German educational design studio Kurzgesagt turns to a sobering truth of astrophysics: the fact that 94% of the observable Universe is so far from us that we will never go there, even if we achieve light-speed travel. To wit:
…there is a cosmological horizon around us. Everything beyond it, is traveling faster, relative to us, than the speed of light. So everything that passes the horizon, is irretrievably out of reach forever and we will never be able to interact with it again. In a sense it’s like a black hole’s event horizon, but all around us. 94% of the galaxies we can see today have already passed it and are lost to us forever.
And if that twists your melon, consider this: by the time you’ve watched the video, 22 million more stars will have drifted off beyond our reach.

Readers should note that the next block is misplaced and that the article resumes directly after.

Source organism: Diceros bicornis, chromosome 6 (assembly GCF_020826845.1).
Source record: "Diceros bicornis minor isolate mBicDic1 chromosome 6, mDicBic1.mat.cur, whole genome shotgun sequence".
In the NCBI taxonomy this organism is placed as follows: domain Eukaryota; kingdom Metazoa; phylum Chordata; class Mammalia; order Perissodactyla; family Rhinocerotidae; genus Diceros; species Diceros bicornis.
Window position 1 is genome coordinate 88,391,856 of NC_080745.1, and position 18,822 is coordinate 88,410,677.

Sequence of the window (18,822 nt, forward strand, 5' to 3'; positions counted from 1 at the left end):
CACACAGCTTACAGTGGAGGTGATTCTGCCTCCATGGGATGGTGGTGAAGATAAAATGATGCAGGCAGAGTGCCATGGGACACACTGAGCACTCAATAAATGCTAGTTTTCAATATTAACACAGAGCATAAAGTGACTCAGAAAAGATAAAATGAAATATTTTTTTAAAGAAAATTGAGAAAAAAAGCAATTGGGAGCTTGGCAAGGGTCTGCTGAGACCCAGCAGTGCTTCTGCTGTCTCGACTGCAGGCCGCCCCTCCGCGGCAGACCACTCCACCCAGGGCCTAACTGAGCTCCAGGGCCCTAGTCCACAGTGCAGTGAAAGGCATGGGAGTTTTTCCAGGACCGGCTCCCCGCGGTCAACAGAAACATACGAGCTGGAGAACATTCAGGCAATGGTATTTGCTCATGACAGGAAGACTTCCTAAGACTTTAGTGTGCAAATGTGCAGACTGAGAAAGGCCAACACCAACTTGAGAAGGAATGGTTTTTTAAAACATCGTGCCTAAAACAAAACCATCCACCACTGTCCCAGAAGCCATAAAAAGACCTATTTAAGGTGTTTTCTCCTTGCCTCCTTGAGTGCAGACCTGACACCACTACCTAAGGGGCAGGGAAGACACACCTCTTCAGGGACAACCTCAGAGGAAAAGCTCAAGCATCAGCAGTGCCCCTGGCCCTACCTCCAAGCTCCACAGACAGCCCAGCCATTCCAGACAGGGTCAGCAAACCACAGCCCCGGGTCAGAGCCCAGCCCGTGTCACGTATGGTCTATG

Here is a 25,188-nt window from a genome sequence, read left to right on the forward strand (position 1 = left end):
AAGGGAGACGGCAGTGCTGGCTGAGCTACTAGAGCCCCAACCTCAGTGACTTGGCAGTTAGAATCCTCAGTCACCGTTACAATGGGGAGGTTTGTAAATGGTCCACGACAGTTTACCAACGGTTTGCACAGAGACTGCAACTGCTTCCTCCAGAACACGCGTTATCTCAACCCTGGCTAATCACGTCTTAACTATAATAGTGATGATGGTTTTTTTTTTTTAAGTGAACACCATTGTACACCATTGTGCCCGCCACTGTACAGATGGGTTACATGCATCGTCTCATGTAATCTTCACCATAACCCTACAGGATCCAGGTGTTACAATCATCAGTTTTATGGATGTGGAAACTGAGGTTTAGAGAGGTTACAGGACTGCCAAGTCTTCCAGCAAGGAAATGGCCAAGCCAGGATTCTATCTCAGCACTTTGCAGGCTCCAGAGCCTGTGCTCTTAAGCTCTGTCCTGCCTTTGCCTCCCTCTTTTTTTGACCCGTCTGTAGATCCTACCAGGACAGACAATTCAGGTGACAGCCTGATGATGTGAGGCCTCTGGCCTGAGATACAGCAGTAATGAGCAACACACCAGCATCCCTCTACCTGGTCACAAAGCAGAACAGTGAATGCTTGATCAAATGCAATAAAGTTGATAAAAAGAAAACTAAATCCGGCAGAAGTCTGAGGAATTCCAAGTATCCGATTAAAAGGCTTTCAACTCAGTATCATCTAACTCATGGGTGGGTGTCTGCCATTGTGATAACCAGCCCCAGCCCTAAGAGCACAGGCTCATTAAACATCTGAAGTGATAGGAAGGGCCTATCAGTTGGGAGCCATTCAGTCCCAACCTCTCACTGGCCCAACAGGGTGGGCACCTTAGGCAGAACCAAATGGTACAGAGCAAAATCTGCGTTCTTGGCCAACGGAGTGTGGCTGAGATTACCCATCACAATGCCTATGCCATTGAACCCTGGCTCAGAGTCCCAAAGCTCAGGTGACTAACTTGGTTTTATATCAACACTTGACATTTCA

A very pleasing experimental 4k CGI short by Maxim Zhestkov exploring the nature of the Universe formed by coalescing matter thrown out by exploding stars. To wit:
Everything around and inside us was conceived in a huge explosion of a star billions of years ago… and, probably, recycled from other matrices myriad times. In this eternal carousel of matter, particles gather, form complicated structures and then burst into all directions fusing atoms together and producing new elements and points of view, new colours and patterns of perception.
A deftly edited montage by Beyond The Frame celebrating the shared universe of Quentin Tarantino’s various films. To wit:
Everything’s connected. There are two universes shared by Tarantino’s characters. Everyone’s related, but unlike real families they talk to each other on the phone. They all eat Big Kahuna Burgers and smoke Red Apples, but somehow seem fit. K-Billy. Records scratching. Shots from trunks.